Contrary to other nucleoside DNMT inhibitors, such as decitabine, 5-fluoro-2′-deoxycytidine, or zebularine [31], NUC013 has been shown to be more effective against cancer cells expressing p53 wild type (WT) than p53 deficient cells [9]; both LoVo and NCI-H460 are p53 WT. p53 is often inactivated in cancer because it can trigger cell growth arrest, apoptosis, utophagy, or senescence which are detrimental to cancer cells, and it impedes cell migration, metabolism, or angiogenesis which are favorable to cancer cell progression and metastasis [32]. There are several genes that are known to be affected by hypermethylation in the NCI-H460 cell line in addition to p53. These include p73, a candidate tumor suppressor gene [33], and deleted in bladder cancer 1 (DBC1) gene whose restoration in NCI-H460 inhibits tumor growth [34]. Selected cancer testis antigens (CTA), Human Leukocyte Antigens (HLA), and accessory or co-stimulatory molecules required for efficient recognition of neoplastic cells by the immune system have been shown to be epigenetically silenced or down-regulated in cancer. DNMT inhibition induces expression of CTA and HLA class I antigens, which lasts several weeks after treatment [35]. For example, decitabine has been shown to cause sufficient expression of CTA in patients with acute myeloid leukemia for T-cell recognition [36]. CTA are known to be present in NCI-H460 [37].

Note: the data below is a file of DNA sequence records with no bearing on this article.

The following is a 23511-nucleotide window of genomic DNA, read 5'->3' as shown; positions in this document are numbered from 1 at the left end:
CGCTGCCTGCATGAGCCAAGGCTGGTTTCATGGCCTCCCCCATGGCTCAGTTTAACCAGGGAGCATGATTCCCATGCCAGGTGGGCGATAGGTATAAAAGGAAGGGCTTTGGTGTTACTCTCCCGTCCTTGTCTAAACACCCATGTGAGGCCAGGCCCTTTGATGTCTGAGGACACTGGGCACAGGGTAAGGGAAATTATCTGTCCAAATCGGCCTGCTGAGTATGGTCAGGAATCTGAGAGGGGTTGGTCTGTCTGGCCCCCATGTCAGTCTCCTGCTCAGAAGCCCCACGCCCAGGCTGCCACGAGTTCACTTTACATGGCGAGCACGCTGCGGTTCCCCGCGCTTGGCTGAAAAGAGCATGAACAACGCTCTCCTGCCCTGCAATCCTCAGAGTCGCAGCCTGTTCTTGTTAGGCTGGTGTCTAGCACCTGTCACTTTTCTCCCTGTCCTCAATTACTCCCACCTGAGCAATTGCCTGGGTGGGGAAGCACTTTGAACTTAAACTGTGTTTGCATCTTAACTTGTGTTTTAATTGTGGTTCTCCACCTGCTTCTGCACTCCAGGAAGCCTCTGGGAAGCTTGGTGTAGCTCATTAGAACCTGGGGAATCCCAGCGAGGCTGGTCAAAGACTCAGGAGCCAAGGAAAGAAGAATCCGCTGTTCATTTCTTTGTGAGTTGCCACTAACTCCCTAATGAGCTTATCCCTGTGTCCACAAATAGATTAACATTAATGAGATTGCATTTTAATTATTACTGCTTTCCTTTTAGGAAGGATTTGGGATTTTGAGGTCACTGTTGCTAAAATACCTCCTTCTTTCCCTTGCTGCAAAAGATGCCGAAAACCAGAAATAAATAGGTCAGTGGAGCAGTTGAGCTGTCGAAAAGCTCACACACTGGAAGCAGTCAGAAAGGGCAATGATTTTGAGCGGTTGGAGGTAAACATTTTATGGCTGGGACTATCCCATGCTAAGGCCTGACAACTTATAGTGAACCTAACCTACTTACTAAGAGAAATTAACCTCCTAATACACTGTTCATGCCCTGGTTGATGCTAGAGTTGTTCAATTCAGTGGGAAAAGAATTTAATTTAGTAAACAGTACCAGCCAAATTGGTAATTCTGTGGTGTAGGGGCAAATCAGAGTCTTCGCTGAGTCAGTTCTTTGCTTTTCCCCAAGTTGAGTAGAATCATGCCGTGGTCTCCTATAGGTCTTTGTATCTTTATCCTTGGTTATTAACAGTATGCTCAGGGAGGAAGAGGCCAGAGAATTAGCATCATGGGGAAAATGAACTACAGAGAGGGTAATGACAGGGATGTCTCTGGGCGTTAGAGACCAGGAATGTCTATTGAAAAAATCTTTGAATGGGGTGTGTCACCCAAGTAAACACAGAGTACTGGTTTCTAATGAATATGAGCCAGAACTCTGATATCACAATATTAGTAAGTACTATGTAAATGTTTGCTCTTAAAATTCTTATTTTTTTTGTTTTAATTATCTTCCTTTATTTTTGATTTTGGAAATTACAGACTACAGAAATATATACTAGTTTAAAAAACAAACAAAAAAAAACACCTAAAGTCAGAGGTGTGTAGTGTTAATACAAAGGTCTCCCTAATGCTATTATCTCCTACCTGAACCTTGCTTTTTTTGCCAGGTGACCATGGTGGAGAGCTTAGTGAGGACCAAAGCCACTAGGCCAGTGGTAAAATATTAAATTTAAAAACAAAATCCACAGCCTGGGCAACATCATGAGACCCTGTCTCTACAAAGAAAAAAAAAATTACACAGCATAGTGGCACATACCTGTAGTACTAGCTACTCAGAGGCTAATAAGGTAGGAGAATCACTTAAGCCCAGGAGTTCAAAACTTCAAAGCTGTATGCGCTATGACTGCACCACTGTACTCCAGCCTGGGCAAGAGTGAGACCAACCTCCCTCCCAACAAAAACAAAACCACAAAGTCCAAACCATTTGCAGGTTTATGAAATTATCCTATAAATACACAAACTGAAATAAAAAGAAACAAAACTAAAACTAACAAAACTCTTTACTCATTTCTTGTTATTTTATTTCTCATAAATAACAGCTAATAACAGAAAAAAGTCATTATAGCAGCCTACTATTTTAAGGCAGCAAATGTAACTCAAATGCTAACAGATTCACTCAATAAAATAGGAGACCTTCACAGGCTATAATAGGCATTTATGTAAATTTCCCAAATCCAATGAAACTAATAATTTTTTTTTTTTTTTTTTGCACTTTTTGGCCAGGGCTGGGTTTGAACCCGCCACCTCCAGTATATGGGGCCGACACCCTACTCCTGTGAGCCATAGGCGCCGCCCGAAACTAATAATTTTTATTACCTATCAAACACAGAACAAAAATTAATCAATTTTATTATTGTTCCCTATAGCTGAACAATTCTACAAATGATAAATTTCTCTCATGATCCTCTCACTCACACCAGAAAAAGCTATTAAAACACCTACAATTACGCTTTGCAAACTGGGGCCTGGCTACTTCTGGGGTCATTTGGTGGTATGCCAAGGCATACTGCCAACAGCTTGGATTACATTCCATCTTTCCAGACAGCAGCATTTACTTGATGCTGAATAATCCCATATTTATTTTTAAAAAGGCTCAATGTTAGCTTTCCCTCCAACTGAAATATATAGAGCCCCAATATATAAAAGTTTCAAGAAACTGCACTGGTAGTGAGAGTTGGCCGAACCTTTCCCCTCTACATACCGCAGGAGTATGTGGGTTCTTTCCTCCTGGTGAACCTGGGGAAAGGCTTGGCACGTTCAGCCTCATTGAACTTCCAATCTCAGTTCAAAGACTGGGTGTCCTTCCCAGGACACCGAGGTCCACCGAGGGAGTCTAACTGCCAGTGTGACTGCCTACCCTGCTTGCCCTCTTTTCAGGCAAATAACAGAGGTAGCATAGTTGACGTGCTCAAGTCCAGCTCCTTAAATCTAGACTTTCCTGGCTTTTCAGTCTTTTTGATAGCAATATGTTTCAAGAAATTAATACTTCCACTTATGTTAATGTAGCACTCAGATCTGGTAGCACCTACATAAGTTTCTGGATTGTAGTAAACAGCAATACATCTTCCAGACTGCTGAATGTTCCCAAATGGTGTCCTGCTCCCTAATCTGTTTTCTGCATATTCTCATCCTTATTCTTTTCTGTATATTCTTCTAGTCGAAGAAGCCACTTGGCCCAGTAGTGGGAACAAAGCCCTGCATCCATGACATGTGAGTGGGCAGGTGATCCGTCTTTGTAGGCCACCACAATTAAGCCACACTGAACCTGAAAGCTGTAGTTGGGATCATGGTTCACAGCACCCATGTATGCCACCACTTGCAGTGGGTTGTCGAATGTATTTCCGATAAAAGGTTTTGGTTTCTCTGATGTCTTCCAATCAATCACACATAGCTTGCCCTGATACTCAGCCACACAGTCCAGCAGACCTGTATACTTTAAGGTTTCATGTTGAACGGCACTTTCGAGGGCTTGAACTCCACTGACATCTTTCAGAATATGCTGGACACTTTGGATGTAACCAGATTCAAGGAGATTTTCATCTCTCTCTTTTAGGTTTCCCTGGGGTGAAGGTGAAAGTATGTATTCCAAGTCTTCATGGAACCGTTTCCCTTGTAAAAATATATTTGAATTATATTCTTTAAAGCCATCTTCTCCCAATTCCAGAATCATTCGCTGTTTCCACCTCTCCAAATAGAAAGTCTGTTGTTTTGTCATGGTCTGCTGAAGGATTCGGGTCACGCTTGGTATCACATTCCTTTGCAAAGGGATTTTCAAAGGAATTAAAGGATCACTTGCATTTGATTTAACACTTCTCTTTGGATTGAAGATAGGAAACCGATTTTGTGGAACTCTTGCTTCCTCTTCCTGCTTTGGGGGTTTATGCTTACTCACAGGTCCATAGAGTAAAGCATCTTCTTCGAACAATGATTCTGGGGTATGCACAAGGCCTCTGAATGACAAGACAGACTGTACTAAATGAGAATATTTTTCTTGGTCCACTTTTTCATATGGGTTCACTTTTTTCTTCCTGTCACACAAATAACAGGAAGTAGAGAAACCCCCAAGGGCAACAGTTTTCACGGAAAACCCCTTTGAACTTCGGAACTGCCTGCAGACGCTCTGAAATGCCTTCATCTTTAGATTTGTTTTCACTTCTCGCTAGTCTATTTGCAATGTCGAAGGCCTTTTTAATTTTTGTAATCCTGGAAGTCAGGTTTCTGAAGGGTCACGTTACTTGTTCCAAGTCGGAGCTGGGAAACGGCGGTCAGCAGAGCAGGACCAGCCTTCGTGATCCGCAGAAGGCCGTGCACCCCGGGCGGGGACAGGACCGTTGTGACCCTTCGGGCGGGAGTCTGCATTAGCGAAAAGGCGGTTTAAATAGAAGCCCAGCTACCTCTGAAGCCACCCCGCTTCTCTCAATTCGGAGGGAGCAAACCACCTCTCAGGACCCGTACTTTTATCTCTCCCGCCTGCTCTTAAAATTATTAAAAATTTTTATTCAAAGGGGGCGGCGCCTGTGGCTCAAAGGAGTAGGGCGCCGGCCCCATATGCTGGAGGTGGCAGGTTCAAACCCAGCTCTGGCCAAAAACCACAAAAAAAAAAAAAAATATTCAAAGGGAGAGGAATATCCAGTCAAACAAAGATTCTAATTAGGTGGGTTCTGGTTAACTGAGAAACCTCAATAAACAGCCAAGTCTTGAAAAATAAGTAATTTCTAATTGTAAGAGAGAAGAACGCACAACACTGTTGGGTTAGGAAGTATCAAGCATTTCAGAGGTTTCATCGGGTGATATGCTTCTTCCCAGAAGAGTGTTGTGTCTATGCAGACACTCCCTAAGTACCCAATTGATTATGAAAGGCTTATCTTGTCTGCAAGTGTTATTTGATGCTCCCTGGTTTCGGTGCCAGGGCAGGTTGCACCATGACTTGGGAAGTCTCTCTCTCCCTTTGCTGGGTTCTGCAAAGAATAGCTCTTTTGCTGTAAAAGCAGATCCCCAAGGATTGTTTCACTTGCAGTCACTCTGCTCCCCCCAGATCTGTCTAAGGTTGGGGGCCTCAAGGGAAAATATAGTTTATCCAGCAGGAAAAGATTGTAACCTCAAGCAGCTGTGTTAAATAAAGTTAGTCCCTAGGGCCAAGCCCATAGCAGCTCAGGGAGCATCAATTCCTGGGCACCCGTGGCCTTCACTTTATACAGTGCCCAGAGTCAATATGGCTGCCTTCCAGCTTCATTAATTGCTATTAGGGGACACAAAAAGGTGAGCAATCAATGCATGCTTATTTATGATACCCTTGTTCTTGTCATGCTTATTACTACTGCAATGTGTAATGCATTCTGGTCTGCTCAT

The immune system of nude mice is characterized by a small population of T-cells, an antibody response confined to the IgM class, a low T cell-dependent response to antigens and an increased natural killer (NK) cell response. The population of mature CD8+ T-cell is cytolytically active [38]. Nude mice are good hosts for rapidly growing human solid tumor cell lines, but more immunosuppressed mice, e.g., SCID mice, are required for slower growing cell lines [39]. Because of the limited repertoire of acquired immunity, it is likely that the nude mouse model underestimates the effectiveness NUC013 would have in fully immunocompetent hosts following tumor epitope derepression and T-cell activation [40]. However, this does not preclude the possibility of a robust antitumor immune response induced by NUC013, leading to necrosis and tumor regression. Recent literature supports a relationship between p53 expression and NK cell activity. Indeed, p53 has been shown to be involved in NK cell functional maturation [41], and p53 induction in a NSCLC cell line resulted in upregulation of specific NKG2D ligands which enhanced NK cell-mediated target recognition [42]. As p53 or other tumor suppressor genes promote cellular senescence, these cells stop proliferating and mobilize an oncosuppressive mechanism mediated by immune cells. The senescence-associated secretory phenotype is associated with the release of chemokines such as CCL2 and cytokines, e.g., IL-2, IL-15 and IL-18, which are involved in the recruitment and activation of NK cells. Once activated, NK cells infiltrate neoplastic lesions and kill senescent cancer cells upon the recognition of NKG2D ligands displayed on their surface [43].